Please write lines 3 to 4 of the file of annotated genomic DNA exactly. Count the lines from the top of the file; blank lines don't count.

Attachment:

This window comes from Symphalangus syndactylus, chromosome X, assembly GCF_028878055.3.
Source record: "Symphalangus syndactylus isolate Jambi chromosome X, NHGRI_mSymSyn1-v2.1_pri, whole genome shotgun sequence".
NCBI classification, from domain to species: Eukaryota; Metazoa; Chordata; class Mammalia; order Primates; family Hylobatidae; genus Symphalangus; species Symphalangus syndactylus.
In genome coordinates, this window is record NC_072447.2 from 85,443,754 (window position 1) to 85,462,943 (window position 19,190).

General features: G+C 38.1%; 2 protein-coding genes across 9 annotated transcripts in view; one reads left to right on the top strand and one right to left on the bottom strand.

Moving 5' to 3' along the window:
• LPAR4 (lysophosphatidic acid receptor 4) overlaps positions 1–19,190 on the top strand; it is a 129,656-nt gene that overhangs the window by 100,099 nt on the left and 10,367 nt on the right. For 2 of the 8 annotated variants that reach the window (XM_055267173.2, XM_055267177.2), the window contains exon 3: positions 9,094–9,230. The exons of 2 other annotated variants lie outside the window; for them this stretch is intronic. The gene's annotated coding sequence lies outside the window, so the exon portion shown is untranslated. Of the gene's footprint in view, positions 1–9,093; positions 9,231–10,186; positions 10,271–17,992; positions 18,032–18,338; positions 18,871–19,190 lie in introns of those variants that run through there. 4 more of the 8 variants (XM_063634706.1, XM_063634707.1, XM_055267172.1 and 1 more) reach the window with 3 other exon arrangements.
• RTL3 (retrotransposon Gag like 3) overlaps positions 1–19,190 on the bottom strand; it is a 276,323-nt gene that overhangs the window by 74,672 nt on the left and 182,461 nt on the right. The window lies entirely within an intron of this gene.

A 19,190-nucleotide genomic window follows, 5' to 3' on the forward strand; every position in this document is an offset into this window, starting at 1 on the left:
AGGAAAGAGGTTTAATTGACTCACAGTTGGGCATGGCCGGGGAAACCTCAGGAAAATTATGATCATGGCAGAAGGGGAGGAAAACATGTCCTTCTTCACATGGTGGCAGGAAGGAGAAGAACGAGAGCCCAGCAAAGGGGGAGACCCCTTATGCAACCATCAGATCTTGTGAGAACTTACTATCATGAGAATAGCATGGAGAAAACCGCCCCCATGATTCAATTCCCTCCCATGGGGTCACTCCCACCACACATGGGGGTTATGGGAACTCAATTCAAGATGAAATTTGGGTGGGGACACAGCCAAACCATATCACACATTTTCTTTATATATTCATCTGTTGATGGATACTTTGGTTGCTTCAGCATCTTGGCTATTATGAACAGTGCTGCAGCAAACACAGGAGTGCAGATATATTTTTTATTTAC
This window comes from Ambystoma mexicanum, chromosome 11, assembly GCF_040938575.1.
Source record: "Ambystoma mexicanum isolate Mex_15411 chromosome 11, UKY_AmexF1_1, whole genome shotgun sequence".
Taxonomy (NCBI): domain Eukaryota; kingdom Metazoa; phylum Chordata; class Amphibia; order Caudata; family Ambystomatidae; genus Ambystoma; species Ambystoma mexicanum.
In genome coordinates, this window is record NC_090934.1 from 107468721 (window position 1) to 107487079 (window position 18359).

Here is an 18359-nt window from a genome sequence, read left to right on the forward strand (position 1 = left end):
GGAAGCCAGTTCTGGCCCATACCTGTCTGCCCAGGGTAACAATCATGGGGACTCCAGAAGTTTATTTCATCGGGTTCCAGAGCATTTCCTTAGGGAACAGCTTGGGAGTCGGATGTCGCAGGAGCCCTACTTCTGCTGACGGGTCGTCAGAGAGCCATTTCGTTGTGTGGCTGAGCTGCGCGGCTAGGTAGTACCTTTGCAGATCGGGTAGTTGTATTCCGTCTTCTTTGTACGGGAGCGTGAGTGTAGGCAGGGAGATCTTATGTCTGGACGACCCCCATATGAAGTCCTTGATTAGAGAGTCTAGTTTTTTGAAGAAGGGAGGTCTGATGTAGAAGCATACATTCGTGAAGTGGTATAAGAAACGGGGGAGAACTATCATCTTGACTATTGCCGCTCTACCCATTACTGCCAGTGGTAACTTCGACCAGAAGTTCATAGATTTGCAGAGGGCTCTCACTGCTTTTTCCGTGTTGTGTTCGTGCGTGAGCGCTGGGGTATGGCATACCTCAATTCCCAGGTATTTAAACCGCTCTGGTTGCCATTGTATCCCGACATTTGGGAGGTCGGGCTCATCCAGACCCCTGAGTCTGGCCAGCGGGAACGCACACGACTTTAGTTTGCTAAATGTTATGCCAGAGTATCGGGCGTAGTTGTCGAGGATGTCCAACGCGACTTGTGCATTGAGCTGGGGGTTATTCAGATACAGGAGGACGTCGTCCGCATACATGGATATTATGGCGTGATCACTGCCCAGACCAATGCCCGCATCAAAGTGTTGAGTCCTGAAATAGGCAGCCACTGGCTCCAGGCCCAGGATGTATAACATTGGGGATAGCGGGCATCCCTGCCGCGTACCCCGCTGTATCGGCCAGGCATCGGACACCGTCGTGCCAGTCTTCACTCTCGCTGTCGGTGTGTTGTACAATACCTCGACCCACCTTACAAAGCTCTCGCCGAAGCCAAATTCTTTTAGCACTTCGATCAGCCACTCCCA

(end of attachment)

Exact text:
NCBI classification, from domain to species: Eukaryota; Metazoa; Chordata; class Mammalia; order Primates; family Hylobatidae; genus Symphalangus; species Symphalangus syndactylus.
In genome coordinates, this window is record NC_072447.2 from 85,443,754 (window position 1) to 85,462,943 (window position 19,190).